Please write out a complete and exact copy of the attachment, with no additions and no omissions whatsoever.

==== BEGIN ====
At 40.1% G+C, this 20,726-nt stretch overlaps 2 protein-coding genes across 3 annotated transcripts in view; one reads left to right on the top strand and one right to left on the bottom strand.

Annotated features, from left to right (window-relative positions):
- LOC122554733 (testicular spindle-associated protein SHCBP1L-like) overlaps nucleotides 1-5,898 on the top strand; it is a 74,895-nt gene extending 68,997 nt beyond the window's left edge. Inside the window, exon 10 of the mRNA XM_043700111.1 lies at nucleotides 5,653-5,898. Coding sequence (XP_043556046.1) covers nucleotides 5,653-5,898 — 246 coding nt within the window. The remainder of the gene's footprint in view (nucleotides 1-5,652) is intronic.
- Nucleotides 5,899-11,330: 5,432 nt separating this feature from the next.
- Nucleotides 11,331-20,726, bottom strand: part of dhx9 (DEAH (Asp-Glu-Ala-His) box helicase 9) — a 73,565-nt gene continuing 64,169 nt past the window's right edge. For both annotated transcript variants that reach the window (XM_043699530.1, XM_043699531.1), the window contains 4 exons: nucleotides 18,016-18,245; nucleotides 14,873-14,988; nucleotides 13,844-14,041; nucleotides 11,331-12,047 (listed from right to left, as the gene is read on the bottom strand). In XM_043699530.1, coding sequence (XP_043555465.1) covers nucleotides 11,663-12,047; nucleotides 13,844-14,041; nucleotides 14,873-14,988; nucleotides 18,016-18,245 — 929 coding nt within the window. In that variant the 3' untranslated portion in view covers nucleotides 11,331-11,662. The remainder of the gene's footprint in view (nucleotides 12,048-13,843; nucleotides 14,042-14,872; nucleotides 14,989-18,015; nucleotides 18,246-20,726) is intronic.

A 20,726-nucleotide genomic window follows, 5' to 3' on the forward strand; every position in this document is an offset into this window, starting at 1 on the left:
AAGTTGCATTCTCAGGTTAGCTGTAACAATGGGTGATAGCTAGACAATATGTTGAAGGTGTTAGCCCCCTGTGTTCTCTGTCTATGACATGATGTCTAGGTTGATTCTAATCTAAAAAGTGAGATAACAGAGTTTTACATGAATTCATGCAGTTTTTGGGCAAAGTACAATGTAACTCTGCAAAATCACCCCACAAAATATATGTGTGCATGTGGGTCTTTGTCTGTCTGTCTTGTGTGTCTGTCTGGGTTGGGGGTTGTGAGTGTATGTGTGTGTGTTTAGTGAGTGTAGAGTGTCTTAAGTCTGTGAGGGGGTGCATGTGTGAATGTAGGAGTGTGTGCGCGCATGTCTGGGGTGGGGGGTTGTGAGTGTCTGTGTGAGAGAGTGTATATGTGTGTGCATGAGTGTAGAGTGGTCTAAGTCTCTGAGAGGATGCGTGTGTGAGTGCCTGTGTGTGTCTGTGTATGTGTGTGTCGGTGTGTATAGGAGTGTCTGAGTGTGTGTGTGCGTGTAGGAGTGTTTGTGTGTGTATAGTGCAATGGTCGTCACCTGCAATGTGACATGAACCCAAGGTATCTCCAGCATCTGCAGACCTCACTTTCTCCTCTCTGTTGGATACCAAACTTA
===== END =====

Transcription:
At 40.1% G+C, this 20,726-nt stretch overlaps 2 protein-coding genes across 3 annotated transcripts in view; one reads left to right on the top strand and one right to left on the bottom strand.

Annotated features, from left to right (window-relative positions):
- LOC122554733 (testicular spindle-associated protein SHCBP1L-like) overlaps nucleotides 1-5,898 on the top strand; it is a 74,895-nt gene extending 68,997 nt beyond the window's left edge. Inside the window, exon 10 of the mRNA XM_043700111.1 lies at nucleotides 5,653-5,898. Coding sequence (XP_043556046.1) covers nucleotides 5,653-5,898 — 246 coding nt within the window. The remainder of the gene's footprint in view (nucleotides 1-5,652) is intronic.
- Nucleotides 5,899-11,330: 5,432 nt separating this feature from the next.
- Nucleotides 11,331-20,726, bottom strand: part of dhx9 (DEAH (Asp-Glu-Ala-His) box helicase 9) — a 73,565-nt gene continuing 64,169 nt past the window's right edge. For both annotated transcript variants that reach the window (XM_043699530.1, XM_043699531.1), the window contains 4 exons: nucleotides 18,016-18,245; nucleotides 14,873-14,988; nucleotides 13,844-14,041; nucleotides 11,331-12,047 (listed from right to left, as the gene is read on the bottom strand). In XM_043699530.1, coding sequence (XP_043555465.1) covers nucleotides 11,663-12,047; nucleotides 13,844-14,041; nucleotides 14,873-14,988; nucleotides 18,016-18,245 — 929 coding nt within the window. In that variant the 3' untranslated portion in view covers nucleotides 11,331-11,662. The remainder of the gene's footprint in view (nucleotides 12,048-13,843; nucleotides 14,042-14,872; nucleotides 14,989-18,015; nucleotides 18,246-20,726) is intronic.

A 20,726-nucleotide genomic window follows, 5' to 3' on the forward strand; every position in this document is an offset into this window, starting at 1 on the left:
AAGTTGCATTCTCAGGTTAGCTGTAACAATGGGTGATAGCTAGACAATATGTTGAAGGTGTTAGCCCCCTGTGTTCTCTGTCTATGACATGATGTCTAGGTTGATTCTAATCTAAAAAGTGAGATAACAGAGTTTTACATGAATTCATGCAGTTTTTGGGCAAAGTACAATGTAACTCTGCAAAATCACCCCACAAAATATATGTGTGCATGTGGGTCTTTGTCTGTCTGTCTTGTGTGTCTGTCTGGGTTGGGGGTTGTGAGTGTATGTGTGTGTGTTTAGTGAGTGTAGAGTGTCTTAAGTCTGTGAGGGGGTGCATGTGTGAATGTAGGAGTGTGTGCGCGCATGTCTGGGGTGGGGGGTTGTGAGTGTCTGTGTGAGAGAGTGTATATGTGTGTGCATGAGTGTAGAGTGGTCTAAGTCTCTGAGAGGATGCGTGTGTGAGTGCCTGTGTGTGTCTGTGTATGTGTGTGTCGGTGTGTATAGGAGTGTCTGAGTGTGTGTGTGCGTGTAGGAGTGTTTGTGTGTGTATAGTGCAATGGTCGTCACCTGCAATGTGACATGAACCCAAGGTATCTCCAGCATCTGCAGACCTCACTTTCTCCTCTCTGTTGGATACCAAACTTA